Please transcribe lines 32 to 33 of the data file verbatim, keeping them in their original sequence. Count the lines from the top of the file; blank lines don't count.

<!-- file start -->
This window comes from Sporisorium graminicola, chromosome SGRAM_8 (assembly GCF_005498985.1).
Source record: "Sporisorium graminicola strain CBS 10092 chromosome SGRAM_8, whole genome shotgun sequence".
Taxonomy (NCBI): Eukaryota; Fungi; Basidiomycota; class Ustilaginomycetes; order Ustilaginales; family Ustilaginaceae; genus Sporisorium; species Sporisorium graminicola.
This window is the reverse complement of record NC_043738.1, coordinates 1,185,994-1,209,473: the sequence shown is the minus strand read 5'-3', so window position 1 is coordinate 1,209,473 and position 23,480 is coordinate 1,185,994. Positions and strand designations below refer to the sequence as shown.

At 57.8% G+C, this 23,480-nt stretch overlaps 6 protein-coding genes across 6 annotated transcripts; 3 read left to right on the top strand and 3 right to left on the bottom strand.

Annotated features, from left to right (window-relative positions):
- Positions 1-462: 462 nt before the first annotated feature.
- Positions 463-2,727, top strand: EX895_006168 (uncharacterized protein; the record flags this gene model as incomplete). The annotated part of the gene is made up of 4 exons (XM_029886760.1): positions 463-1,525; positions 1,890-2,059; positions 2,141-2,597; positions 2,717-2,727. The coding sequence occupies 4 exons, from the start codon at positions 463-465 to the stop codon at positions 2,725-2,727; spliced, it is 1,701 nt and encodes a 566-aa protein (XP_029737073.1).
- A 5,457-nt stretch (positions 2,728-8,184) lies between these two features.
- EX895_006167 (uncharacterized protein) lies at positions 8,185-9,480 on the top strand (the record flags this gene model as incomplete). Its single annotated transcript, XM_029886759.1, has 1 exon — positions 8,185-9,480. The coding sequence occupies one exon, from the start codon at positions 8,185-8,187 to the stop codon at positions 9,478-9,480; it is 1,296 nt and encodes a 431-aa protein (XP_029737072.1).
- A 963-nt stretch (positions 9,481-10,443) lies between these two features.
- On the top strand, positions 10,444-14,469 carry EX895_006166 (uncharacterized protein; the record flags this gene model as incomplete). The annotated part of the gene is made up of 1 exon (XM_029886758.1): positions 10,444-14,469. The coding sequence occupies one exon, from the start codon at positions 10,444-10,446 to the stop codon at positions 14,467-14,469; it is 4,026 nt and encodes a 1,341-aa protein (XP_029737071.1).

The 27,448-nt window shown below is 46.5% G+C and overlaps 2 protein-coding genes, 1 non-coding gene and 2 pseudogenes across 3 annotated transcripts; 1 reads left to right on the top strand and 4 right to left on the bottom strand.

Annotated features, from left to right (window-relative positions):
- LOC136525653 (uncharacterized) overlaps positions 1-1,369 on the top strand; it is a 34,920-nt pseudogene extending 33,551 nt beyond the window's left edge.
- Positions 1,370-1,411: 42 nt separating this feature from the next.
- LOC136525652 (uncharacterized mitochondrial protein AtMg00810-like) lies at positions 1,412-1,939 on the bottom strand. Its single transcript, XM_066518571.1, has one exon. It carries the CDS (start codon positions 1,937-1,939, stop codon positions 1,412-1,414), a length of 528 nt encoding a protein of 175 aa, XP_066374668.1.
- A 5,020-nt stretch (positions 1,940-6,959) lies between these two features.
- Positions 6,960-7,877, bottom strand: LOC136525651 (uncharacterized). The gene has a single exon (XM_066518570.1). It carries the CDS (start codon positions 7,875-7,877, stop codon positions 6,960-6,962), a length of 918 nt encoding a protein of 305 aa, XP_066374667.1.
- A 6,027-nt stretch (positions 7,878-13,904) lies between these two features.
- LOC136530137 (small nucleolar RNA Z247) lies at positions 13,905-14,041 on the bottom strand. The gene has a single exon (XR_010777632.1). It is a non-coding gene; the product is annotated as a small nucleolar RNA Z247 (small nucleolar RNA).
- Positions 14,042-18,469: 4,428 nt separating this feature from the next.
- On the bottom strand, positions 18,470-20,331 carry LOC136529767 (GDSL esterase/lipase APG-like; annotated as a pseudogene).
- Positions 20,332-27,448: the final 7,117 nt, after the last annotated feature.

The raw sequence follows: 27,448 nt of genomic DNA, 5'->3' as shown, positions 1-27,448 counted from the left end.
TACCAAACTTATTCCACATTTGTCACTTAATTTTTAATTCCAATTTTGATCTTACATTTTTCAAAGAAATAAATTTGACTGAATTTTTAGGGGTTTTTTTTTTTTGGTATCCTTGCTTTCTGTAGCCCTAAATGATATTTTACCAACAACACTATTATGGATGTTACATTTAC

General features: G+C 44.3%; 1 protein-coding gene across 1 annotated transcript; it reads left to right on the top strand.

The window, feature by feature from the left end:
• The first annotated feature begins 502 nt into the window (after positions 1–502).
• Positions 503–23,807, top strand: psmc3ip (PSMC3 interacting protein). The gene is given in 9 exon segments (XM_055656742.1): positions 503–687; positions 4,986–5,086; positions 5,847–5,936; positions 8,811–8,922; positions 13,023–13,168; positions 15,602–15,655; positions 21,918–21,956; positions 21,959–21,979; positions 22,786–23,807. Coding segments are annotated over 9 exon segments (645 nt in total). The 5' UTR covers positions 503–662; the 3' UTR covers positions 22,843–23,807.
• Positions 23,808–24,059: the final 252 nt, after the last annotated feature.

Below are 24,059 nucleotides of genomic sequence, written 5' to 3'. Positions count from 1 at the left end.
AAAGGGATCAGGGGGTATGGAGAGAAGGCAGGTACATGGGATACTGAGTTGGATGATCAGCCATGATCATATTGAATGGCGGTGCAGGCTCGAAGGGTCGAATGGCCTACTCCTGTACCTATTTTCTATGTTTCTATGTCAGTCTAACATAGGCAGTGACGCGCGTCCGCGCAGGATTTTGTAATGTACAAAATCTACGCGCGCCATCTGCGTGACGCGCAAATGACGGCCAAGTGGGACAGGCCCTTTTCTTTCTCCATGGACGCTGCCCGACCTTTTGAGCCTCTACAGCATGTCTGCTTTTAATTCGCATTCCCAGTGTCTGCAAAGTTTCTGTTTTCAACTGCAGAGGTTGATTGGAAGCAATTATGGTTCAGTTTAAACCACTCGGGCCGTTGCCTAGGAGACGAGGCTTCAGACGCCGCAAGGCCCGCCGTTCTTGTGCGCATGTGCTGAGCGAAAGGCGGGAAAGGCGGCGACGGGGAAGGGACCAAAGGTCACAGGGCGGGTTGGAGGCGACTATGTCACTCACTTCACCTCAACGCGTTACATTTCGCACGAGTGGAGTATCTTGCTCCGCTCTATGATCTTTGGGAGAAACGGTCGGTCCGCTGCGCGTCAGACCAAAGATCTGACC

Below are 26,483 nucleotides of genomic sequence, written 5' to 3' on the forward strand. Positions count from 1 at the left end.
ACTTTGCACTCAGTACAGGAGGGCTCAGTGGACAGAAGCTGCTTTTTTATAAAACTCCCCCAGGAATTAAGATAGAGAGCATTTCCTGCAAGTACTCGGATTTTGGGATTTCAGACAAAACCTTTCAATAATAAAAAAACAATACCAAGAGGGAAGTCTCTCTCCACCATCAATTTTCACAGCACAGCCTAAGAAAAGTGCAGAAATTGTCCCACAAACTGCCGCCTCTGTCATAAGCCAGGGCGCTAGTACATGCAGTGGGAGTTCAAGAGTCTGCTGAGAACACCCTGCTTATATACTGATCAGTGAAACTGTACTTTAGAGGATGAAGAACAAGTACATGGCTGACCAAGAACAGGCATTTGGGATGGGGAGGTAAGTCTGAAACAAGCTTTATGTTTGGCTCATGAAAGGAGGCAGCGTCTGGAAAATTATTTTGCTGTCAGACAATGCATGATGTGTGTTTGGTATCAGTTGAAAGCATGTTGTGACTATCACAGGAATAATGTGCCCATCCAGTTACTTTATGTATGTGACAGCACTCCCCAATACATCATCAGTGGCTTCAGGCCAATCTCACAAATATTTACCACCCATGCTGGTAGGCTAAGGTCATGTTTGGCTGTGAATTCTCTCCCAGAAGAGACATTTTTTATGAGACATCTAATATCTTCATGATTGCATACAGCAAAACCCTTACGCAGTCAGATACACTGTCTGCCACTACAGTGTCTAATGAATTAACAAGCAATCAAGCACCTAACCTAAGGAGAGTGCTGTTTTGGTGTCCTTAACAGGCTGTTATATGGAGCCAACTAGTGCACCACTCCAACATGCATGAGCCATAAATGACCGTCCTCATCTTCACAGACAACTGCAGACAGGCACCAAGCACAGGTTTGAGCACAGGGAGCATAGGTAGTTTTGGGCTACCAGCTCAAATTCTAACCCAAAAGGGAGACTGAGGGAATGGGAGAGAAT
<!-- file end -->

Below are 24,059 nucleotides of genomic sequence, written 5' to 3'. Positions count from 1 at the left end.
AAAGGGATCAGGGGGTATGGAGAGAAGGCAGGTACATGGGATACTGAGTTGGATGATCAGCCATGATCATATTGAATGGCGGTGCAGGCTCGAAGGGTCGAATGGCCTACTCCTGTACCTATTTTCTATGTTTCTATGTCAGTCTAACATAGGCAGTGACGCGCGTCCGCGCAGGATTTTGTAATGTACAAAATCTACGCGCGCCATCTGCGTGACGCGCAAATGACGGCCAAGTGGGACAGGCCCTTTTCTTTCTCCATGGACGCTGCCCGACCTTTTGAGCCTCTACAGCATGTCTGCTTTTAATTCGCATTCCCAGTGTCTGCAAAGTTTCTGTTTTCAACTGCAGAGGTTGATTGGAAGCAATTATGGTTCAGTTTAAACCACTCGGGCCGTTGCCTAGGAGACGAGGCTTCAGACGCCGCAAGGCCCGCCGTTCTTGTGCGCATGTGCTGAGCGAAAGGCGGGAAAGGCGGCGACGGGGAAGGGACCAAAGGTCACAGGGCGGGTTGGAGGCGACTATGTCACTCACTTCACCTCAACGCGTTACATTTCGCACGAGTGGAGTATCTTGCTCCGCTCTATGATCTTTGGGAGAAACGGTCGGTCCGCTGCGCGTCAGACCAAAGATCTGACC